Sixteen cases of a new flu around Shanghai have touched off a major effort to determine what kind of threat this new bug might be.
The victims range in age from 4 to 87 years old. Six have died. It is a tragedy for them and their families, but is it a global crisis?
To understand why so few cases are generating so much concern, the first thing to know is that no flu virus like this one called H7N9 has ever been known to infect humans before.
That immediately grabs the attention of flu pros. "Since it doesn't affect people, people haven't developed immunity to it," says Thomas Frieden, director of the U.S. Centers for Disease Control and Prevention.
A lack of immunity among humans is one key ingredient of a pandemic. The other is a germ's contagiousness.
"Does it spread readily from one person to another? Everything we're seeing at this point suggests that is not happening," Frieden said during a Friday afternoon teleconference with reporters.
Since the new flu emerged last weekend, Chinese authorities have tracked down 100 close contacts of the 16 flu cases. They're chasing at least 300 more.
Frieden notes that none of the close contacts have developed flu symptoms. "In influenza you would expect at least 20 to 30 percent of family members to develop illness," he says. "So the fact that there are that many contacts and no illness has been identified is encouraging."
Actually, his statement needs an asterisk. Two adult sons of the first identified case, an 87-year-old retiree known as Li, had severe respiratory illness and one died. Both tested negative on tests for H7N9, but that's not conclusive. There are a number of reasons why a sample might falsely test negative.
Unfortunately, the surviving son has reportedly refused a re-test. Chinese authorities are said to view the two sons as "probable" cases. Conceivably other negative tests could be wrong, too.
But the larger point is that epidemiologists really begin to worry when a virus begins to spark a chain of person-to-person transmissions. So it's reassuring that Chinese surveillance has so far discovered no spike of influenza-like illness in Shanghai hospitals and clinics or in the four surrounding provinces where H7N9 cases have been recorded.
Still, the public health community would be a lot more comfortable if it knew where this unique strain of flu is coming from, and how it's been getting into humans.
"The most important thing is to try to understand how this virus gets around," World Health Organization spokesman Gregory Hartl tells Shots. "We need to know the behavior of this virus in order to know how to control it."
Research so far tells researchers this much:
It's a bird virus, not a mlange of bird and pig viruses the way the pandemic H1N1 flu virus of 2009 was. But this H7N9 doesn't kill birds or even make them very sick. So it's hard to track through infected flocks.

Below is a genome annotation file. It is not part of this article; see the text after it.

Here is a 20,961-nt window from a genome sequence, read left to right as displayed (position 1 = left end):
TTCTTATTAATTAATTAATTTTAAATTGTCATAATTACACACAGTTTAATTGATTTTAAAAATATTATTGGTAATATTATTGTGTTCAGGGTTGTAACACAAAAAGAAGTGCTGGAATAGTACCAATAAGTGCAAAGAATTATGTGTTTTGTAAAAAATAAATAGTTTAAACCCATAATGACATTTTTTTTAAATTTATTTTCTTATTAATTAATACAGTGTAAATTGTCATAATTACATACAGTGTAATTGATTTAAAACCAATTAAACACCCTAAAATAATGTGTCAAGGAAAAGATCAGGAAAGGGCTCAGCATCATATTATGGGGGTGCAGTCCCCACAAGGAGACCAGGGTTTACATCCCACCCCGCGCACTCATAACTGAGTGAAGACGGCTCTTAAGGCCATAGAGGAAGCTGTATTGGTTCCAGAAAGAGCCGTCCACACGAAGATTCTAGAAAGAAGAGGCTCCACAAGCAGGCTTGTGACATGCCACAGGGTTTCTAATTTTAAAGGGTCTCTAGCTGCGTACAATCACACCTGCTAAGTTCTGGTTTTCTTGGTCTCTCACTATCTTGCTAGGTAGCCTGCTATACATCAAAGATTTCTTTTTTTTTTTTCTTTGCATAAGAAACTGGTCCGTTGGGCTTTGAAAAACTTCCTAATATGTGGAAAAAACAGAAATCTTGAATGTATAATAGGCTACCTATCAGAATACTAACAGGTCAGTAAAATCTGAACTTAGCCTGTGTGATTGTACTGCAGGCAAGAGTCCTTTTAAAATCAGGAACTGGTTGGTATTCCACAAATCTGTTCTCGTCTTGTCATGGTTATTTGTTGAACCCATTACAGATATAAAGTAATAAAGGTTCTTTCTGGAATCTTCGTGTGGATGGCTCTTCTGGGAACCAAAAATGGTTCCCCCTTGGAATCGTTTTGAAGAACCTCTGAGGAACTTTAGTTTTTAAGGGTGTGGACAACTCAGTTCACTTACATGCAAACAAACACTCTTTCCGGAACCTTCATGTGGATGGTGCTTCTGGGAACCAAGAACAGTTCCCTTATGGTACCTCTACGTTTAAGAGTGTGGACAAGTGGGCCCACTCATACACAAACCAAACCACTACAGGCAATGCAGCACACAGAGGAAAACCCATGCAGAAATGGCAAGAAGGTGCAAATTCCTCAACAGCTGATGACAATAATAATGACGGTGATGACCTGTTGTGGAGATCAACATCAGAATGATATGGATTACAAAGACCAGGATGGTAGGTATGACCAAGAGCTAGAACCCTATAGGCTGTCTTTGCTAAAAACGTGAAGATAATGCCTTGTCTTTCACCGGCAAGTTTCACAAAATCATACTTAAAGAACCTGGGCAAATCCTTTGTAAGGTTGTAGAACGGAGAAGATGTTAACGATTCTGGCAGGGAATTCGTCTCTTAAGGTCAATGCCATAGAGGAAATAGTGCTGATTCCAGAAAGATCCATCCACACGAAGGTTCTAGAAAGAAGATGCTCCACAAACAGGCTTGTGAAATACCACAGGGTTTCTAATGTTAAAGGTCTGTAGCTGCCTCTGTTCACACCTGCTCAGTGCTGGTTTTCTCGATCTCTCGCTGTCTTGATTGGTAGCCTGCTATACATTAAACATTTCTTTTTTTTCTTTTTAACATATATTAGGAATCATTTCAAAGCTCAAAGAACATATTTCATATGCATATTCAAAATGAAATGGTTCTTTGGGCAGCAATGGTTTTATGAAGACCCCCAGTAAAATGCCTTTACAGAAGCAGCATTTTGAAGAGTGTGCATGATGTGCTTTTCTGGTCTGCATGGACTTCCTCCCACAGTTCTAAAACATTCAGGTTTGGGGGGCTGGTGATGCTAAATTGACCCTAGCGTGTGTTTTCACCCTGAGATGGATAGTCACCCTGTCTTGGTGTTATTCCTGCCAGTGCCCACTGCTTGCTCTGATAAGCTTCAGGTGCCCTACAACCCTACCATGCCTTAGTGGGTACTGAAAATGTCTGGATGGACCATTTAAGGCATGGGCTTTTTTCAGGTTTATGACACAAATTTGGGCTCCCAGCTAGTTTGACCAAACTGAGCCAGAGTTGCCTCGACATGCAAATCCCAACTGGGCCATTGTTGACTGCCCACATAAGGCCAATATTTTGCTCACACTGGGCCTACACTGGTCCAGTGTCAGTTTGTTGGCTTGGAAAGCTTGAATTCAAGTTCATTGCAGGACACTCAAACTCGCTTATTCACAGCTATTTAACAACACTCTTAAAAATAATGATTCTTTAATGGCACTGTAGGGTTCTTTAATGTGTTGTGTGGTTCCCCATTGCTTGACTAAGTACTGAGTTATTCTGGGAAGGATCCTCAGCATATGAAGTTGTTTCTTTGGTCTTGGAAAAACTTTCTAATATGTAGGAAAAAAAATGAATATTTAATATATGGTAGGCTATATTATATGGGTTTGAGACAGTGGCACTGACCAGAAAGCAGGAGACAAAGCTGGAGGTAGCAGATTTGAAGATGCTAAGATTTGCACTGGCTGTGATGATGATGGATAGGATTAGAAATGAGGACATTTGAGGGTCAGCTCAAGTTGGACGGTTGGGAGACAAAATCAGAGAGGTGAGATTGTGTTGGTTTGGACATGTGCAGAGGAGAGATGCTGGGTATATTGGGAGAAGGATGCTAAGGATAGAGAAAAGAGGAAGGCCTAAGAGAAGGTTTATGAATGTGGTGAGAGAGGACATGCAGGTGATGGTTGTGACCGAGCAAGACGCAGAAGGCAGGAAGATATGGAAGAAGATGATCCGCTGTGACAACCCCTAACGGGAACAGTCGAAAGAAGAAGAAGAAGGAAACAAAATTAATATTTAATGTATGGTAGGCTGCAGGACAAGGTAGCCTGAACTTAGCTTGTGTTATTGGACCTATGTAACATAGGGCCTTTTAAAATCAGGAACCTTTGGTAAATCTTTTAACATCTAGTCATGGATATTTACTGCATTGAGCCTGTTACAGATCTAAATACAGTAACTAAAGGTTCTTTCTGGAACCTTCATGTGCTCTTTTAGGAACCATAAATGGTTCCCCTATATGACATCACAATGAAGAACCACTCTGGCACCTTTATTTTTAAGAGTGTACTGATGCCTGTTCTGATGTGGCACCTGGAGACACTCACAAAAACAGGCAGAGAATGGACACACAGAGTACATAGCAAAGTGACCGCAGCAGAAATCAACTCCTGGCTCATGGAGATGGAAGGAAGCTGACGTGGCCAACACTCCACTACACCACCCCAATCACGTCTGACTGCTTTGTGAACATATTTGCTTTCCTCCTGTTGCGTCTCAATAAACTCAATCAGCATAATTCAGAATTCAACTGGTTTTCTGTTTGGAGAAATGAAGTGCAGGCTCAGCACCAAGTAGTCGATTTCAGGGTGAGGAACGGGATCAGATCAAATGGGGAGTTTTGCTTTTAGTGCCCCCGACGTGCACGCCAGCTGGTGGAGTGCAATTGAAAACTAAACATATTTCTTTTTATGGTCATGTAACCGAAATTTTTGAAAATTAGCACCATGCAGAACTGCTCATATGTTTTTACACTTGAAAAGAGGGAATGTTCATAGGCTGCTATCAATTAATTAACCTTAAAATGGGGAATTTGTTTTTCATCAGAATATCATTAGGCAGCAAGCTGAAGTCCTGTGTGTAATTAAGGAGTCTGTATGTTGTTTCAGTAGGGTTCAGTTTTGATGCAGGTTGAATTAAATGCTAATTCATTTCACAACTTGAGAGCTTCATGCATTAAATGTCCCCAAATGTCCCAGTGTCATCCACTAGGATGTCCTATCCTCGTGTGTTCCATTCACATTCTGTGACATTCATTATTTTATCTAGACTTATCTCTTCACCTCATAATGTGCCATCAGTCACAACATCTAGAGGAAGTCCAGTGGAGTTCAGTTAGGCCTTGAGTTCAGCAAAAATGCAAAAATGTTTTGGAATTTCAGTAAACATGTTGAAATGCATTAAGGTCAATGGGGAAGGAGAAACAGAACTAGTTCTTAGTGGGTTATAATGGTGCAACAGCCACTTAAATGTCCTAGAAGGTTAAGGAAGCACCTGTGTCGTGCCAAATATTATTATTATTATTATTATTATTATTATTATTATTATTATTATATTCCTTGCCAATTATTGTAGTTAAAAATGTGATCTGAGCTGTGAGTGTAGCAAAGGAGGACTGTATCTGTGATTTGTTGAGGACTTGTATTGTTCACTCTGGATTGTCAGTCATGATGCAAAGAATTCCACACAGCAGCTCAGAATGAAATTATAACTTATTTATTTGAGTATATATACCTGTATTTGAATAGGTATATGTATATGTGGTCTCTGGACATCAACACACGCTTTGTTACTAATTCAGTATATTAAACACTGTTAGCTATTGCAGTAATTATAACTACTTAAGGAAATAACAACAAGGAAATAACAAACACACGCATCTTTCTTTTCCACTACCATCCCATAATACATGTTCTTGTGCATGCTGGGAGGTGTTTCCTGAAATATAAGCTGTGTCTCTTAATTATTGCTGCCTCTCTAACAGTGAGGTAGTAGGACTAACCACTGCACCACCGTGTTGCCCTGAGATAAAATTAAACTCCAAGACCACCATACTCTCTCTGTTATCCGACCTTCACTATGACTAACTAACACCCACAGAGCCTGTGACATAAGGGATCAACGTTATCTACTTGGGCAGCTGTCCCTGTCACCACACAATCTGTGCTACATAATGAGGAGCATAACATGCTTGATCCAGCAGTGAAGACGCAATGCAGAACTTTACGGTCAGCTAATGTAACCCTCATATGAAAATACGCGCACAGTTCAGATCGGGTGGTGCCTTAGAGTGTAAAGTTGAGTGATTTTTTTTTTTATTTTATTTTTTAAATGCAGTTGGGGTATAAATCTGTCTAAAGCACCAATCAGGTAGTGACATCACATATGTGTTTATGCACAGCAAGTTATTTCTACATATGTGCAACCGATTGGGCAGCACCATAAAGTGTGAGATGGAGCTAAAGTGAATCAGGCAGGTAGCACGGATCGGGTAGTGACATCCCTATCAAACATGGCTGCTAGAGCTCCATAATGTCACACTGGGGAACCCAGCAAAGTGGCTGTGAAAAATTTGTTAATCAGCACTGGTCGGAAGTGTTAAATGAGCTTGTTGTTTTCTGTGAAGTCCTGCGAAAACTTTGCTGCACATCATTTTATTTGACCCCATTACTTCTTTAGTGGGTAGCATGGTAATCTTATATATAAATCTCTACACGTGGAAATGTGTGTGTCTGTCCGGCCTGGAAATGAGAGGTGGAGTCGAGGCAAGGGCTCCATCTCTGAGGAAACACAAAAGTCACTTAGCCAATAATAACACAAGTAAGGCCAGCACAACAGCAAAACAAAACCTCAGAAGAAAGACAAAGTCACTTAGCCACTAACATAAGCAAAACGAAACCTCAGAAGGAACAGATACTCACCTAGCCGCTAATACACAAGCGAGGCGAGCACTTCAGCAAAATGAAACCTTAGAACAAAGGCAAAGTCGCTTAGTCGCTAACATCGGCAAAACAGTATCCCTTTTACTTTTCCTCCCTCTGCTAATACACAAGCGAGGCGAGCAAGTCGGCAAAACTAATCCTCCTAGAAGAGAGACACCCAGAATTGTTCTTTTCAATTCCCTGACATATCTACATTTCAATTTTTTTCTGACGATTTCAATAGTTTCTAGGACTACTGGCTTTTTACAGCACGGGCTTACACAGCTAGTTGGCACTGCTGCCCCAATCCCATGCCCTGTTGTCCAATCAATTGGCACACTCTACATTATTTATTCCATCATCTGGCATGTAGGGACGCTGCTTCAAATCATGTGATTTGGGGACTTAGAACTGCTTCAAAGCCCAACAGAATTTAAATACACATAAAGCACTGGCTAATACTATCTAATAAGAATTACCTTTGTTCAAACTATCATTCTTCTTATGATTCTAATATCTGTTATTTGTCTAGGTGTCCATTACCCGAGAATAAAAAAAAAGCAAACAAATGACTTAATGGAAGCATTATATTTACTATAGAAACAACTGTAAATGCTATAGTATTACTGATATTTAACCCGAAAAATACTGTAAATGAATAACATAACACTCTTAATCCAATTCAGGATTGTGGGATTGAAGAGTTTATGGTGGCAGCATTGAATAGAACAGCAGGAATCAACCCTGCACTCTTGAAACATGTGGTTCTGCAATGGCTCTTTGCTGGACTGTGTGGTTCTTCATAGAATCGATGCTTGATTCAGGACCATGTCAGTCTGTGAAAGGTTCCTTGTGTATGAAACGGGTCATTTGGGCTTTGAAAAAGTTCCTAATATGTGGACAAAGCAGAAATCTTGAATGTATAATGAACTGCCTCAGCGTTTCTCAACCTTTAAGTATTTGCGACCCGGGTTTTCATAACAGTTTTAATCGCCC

The new H7N9 has been evolving under the radar for quite some time, picking up mutations that allow it to infect mammalian cells, including ours.
Nancy Cox, the CDC's top flu virologist, says viruses obtained from the first Chinese cases are only 95 percent similar to previously known H7N9 viruses. That may sound pretty close, but in the flu world it denotes a good deal of evolutionary change over time.
Moreover, Cox tells Shots, "there are some molecular markers or genetic sequence changes allowing the virus to bind to molecules on the surface of human respiratory cells that would indicate these viruses might be able to infect humans more easily than, for example, the H5N1 bird flu viruses."
That's ominous. The H5N1 virus is among the deadliest flu viruses known, although thankfully it has failed (so far) to acquire the ability to spread easily from human to human.
But Cox later emailed to say that the genetic markers she was referring to are not the only genetic features "that determine transmission from human to human." Those other features "are less well understood," she writes.
In the absence of person-to-person spread, the best bet to explain the sudden, widely scattered cases of H7N9 in southeastern China is that people are catching it from poultry. Frieden notes it has been found so far in pigeons (a market item in China) and chickens.
So the Chinese are beginning to destroy thousands of birds in an effort to stamp out the presumed source of infection. They're also testing many other animal species in an attempt to find other vectors or at least potential genetic mixing vessels where a more dangerous H7N9 might be incubating.
Meanwhile, Cox says she's trying not to waste energy merely worrying about the problem.
"All of our energy is going into being prepared for whatever might come," she says. The virus might become a public health threat. Or it might fizzle out.
"Either is possible at this point," she says.